BEIRUT — U.S. Secretary of State John Kerry is on an unannounced trip to Lebanon to bring Obama administration support to the country's government as it confronts severe difficulties, with an influx of refugees from next door in Syria and a political stalemate at home.
Kerry arrived in Beirut on Wednesday to meet with Lebanese officials and others as they deal with both the fallout from the conflict in Syria and a seemingly intractable dispute over who will become the next Lebanese president. Kerry is expected to announce another $290 million in aid for United Nations agencies working on the Syrian refugee issue throughout the region.
Lebanon, home to 4.5 million people, is struggling to cope with the presence of more than a million Syrian and Palestinian refugees in desperate need of housing, education and medical care.
A senior U.S. official traveling with Kerry said that in addition to discussing the refugee issue with Lebanese officials, including Prime Minister Tammam Salam and Parliament Speaker Nabih Berri, the secretary would also press them to deal with the political crisis that has left the country without a president since last month.
Lebanon requires a "fully functioning" presidency in order to cope with tremendous challenges it faces, the official said, adding that although Washington has no favored candidate, the U.S. would like to see a new president in office as soon as possible.
Kerry is the first secretary of state to visit Lebanon in five years; Hillary Rodham Clinton traveled there in April 2009. Kerry traveled to Lebanon at least four times as a senator since 2006, the last time in November 2010.
The Lebanese are deeply split over the civil war in neighboring Syria and have lined up behind opposing sides in that conflict. Those deep divisions are among the reasons for the lack of agreement on a consensus candidate for the country's next president.
Michel Suleiman's six-year term ended last month but Lebanese politicians have not been able to agree on a successor. Five parliament sessions over several weeks have failed to elect a president because lawmakers allied with the militant Hezbollah group boycotted the meetings.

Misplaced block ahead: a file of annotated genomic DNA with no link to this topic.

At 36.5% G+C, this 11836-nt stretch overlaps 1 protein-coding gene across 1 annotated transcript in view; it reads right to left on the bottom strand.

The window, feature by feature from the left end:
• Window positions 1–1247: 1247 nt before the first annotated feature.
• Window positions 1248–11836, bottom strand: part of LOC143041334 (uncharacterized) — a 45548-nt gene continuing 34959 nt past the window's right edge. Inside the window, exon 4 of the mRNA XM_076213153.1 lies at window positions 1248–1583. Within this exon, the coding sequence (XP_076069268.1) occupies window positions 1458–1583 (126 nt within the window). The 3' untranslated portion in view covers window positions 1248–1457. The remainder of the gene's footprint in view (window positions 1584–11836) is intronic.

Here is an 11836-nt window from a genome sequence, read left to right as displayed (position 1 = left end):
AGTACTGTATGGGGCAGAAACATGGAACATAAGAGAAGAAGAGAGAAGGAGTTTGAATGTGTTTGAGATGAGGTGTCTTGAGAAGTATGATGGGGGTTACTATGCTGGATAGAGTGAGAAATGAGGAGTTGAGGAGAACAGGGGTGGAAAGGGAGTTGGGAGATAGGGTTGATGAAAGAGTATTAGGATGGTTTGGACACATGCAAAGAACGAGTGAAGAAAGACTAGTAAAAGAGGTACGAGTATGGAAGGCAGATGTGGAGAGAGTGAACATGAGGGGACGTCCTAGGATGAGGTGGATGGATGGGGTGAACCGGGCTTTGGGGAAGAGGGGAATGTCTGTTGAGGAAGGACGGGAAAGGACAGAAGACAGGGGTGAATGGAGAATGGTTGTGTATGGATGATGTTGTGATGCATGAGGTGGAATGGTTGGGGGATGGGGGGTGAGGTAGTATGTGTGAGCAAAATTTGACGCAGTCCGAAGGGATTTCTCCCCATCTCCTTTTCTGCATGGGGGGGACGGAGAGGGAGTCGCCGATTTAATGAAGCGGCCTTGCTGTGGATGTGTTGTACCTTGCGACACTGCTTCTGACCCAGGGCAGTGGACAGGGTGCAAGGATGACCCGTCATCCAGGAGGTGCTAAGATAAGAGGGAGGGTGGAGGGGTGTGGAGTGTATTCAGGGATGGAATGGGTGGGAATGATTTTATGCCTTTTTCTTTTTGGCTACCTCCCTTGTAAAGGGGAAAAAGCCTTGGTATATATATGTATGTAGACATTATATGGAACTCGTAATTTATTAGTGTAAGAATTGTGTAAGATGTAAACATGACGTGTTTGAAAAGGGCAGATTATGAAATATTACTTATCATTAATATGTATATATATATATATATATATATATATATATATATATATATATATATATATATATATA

Lebanon is accustomed to political crisis. It went for months without a president before Suleiman, a former army commander, was elected in 2008.
The absence of a president is chiefly a setback for Lebanon's Christian community, whose influence has significantly waned since the country's 1975-90 war. It also erodes fragile institutions that keep the country of several Christian and Muslim sects together.
Under Lebanon's power-sharing system, the president must be a Maronite Christian, the prime minister a Sunni Muslim and the parliament speaker a Shiite Muslim.
For a parliament to elect the president, a two-thirds quorum — or 85 of the legislature's 128 members — is needed, but none of the sessions to choose Suleiman's successor met that requirement.
Consensus has been near impossible. The Shiite group Hezbollah has been fighting alongside Syrian President Bashar Assad's forces, while most Lebanese Sunnis broadly support the armed uprising to overturn his rule.
Although he was elected six years ago as a consensus president, Suleiman became a harsh critic of Hezbollah's involvement in Syria and called on the group's fighters to withdraw from the neighboring country.
Associated Press writer Diaa Hadid contributed to this report.